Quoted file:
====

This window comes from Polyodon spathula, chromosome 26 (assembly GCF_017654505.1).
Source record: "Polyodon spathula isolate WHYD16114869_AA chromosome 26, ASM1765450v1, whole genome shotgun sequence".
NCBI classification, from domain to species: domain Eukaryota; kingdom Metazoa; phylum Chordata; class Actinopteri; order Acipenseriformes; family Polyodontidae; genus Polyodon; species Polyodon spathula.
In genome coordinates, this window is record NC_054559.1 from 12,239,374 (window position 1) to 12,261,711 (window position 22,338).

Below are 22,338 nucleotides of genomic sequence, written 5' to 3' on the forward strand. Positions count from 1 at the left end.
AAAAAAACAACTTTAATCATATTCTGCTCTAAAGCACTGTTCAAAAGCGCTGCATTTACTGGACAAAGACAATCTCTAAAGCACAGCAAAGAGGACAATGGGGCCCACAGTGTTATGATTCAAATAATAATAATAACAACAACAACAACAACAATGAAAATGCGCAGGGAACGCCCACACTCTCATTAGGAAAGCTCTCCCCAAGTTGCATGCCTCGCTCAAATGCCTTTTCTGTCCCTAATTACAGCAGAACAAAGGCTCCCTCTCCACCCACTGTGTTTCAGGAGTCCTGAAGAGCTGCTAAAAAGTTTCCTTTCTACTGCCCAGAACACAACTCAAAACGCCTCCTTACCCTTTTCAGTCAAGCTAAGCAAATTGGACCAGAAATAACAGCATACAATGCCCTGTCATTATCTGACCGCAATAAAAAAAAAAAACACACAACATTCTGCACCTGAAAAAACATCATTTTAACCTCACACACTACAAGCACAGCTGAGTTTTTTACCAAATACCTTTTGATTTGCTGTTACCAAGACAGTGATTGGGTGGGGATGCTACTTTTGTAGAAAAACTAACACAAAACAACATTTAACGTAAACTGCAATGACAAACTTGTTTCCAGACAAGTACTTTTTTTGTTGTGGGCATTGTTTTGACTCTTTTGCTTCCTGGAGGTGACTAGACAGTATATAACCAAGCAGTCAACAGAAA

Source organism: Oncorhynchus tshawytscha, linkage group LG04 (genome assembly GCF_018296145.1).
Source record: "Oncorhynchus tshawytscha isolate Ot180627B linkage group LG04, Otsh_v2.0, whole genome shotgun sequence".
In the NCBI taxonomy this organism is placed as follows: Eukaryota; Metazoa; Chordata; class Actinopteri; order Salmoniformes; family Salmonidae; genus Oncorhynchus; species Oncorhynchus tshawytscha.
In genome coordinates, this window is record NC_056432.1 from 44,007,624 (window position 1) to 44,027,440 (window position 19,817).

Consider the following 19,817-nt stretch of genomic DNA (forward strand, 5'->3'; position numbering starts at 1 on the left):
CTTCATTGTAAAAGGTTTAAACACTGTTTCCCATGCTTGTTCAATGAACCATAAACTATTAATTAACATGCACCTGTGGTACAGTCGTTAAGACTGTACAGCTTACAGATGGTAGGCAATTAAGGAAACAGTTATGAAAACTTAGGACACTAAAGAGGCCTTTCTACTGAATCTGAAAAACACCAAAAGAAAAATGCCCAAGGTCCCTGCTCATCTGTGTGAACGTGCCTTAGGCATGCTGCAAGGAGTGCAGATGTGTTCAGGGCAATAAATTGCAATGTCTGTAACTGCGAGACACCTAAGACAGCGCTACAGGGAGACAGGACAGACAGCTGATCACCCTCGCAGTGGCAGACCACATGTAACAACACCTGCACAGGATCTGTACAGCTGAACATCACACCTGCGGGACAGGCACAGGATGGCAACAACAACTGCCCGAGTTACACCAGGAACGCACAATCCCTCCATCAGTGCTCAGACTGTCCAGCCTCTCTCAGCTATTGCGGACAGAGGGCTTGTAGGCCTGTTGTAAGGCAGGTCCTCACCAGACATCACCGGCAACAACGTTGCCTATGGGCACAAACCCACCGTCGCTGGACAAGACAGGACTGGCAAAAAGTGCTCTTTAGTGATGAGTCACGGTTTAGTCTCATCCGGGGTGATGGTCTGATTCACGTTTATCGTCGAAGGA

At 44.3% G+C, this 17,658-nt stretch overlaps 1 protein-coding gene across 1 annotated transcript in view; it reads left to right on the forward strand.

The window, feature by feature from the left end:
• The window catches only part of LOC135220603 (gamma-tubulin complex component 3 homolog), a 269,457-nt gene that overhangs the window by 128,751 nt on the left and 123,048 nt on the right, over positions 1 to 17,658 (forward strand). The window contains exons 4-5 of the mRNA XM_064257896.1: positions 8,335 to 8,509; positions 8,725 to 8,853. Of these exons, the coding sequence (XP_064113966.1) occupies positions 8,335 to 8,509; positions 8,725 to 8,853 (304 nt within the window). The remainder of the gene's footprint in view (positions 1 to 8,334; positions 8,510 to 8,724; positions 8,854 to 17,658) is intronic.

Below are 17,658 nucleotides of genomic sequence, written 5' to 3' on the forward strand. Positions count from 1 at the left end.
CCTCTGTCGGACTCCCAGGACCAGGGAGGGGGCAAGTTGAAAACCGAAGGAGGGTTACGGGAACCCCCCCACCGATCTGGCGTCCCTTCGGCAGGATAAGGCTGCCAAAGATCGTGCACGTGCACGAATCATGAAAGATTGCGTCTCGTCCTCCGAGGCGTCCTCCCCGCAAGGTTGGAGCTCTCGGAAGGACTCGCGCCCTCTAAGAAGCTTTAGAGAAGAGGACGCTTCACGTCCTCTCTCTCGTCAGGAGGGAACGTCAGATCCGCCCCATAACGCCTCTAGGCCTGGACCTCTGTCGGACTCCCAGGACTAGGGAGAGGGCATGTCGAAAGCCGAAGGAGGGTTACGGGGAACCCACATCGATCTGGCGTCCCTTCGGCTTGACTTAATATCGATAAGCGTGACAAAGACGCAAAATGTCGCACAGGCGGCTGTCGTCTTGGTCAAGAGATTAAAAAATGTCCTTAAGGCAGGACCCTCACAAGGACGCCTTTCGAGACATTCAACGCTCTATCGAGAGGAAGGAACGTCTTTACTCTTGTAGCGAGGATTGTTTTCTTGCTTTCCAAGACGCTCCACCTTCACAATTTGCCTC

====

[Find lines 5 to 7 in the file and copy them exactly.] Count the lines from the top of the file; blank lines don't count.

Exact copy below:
Below are 22,338 nucleotides of genomic sequence, written 5' to 3' on the forward strand. Positions count from 1 at the left end.
AAAAAAACAACTTTAATCATATTCTGCTCTAAAGCACTGTTCAAAAGCGCTGCATTTACTGGACAAAGACAATCTCTAAAGCACAGCAAAGAGGACAATGGGGCCCACAGTGTTATGATTCAAATAATAATAATAACAACAACAACAACAACAATGAAAATGCGCAGGGAACGCCCACACTCTCATTAGGAAAGCTCTCCCCAAGTTGCATGCCTCGCTCAAATGCCTTTTCTGTCCCTAATTACAGCAGAACAAAGGCTCCCTCTCCACCCACTGTGTTTCAGGAGTCCTGAAGAGCTGCTAAAAAGTTTCCTTTCTACTGCCCAGAACACAACTCAAAACGCCTCCTTACCCTTTTCAGTCAAGCTAAGCAAATTGGACCAGAAATAACAGCATACAATGCCCTGTCATTATCTGACCGCAATAAAAAAAAAAAACACACAACATTCTGCACCTGAAAAAACATCATTTTAACCTCACACACTACAAGCACAGCTGAGTTTTTTACCAAATACCTTTTGATTTGCTGTTACCAAGACAGTGATTGGGTGGGGATGCTACTTTTGTAGAAAAACTAACACAAAACAACATTTAACGTAAACTGCAATGACAAACTTGTTTCCAGACAAGTACTTTTTTTGTTGTGGGCATTGTTTTGACTCTTTTGCTTCCTGGAGGTGACTAGACAGTATATAACCAAGCAGTCAACAGAAA

Source organism: Oncorhynchus tshawytscha, linkage group LG04 (genome assembly GCF_018296145.1).